Tour De Hennef
The 114th annual Tour de France (TdF) begins on July 1st. It starts this year in Düsseldorf. Yep, in Germany. Hard to understand why, but I assume it was a lot of political wheeling and dealing. My only criticism is that it starts in town known as the evil twin to Cologne.
Despite the fact that cycling is arguably the dullest sport on earth next to Formula 1, it would be a great marketing tool to put Hennef on the map.
This got me to thinking, if TdF can start in Düsseldorf, why not start next year in Hennef? I mean, two years ago Hennef did host a very rainy German BBQ Championship, right?
And, Hennef is only ever so slightly farther away than to Liege, the end of the 2nd round. Düsseldorf to Liege is 203.5 km and Hennef to Liege is, depending on the route, between 166 km and 218 km depending on which way you go by bike. So the factor of distance is actually in our favor.
Imagine what it would mean for the city! Let’s take a look at some key facts and figures on the world’s largest sporting event and what it would mean to Hennef:
- The Tour de France is the world’s largest annual sporting event – 3.5 billion people watch the tour every year. I can’t believe it either, I thought it was only my father-in-law who watched that stuff
- It starts at the end of June/beginning of July and lasts 3 weeks
- The entire race covers approximately 3,500 km
- The Grand Départ is the opening of the race of the Tour de France and is regularly held outside of France – “Grand Depart: Hennef” I can see it already in lights
- Over 188 countries around the world broadcast TdF
- There are 4,700 hours of TV coverage annually (thanks Eurosport)
- The last hour of every stage is broadcast live across western Europe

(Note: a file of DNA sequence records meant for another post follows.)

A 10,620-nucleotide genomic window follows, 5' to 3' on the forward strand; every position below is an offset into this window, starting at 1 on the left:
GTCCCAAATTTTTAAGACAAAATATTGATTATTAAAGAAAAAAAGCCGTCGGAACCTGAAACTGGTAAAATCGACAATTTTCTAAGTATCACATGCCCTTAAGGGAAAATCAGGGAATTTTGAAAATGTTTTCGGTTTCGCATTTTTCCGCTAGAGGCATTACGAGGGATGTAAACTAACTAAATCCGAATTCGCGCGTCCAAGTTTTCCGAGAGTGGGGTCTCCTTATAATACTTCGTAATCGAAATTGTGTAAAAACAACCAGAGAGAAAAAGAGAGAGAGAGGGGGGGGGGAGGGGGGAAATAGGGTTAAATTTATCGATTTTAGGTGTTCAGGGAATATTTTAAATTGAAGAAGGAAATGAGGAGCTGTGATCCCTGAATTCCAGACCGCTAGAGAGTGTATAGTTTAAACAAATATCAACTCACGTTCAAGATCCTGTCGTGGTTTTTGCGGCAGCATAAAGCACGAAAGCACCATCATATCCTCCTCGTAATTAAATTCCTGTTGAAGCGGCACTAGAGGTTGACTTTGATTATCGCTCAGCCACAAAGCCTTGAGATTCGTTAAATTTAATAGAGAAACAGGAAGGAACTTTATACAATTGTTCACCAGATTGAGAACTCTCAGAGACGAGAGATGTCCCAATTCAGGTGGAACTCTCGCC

- 2,000 journalists representing dozens of nationalities attend the Tour every year
- 1,200 hotel rooms are reserved each night for the teams, staff, press and tour personnel, which could be an issue – are there enough beds in the Landsknecht?
- The Tour de France attracts 12 million spectators along the route in a typical year’s race
- On average spectators travel 130km to see a stage of Le Tour – so even the die-hard fans from Düsseldorf can attend
- 30% of those spectators are women – I’m guessing they are forced
- It’s costing Düsseldorf around about 11m Euros, but is estimated to bring in 56m Euros
So with all this information at hand, why not just apply. What’s the worst that could happen?
As a US-American living now in Hennef since 2012, I’ve come to learn that this city like any other has many facets – positive and not so positive. I arrived in Germany in 1994 and have seen more of the country and most Germans. Stuttgart, Ulm, Berlin, Munich, Dresden, Hannover and Cologne are just some of the cities I have had the luxury and pain to live in. Overall, I am so happy to live and be successful here, something that in the United States may not be possible. Nonetheless, Hennef is the little “nest” we’ve built up and where I now call my home. In the following days and weeks, I would like to share just a few things that have raised my brow or tickled me pink.
Foto: jeanma85 | Fotolia.com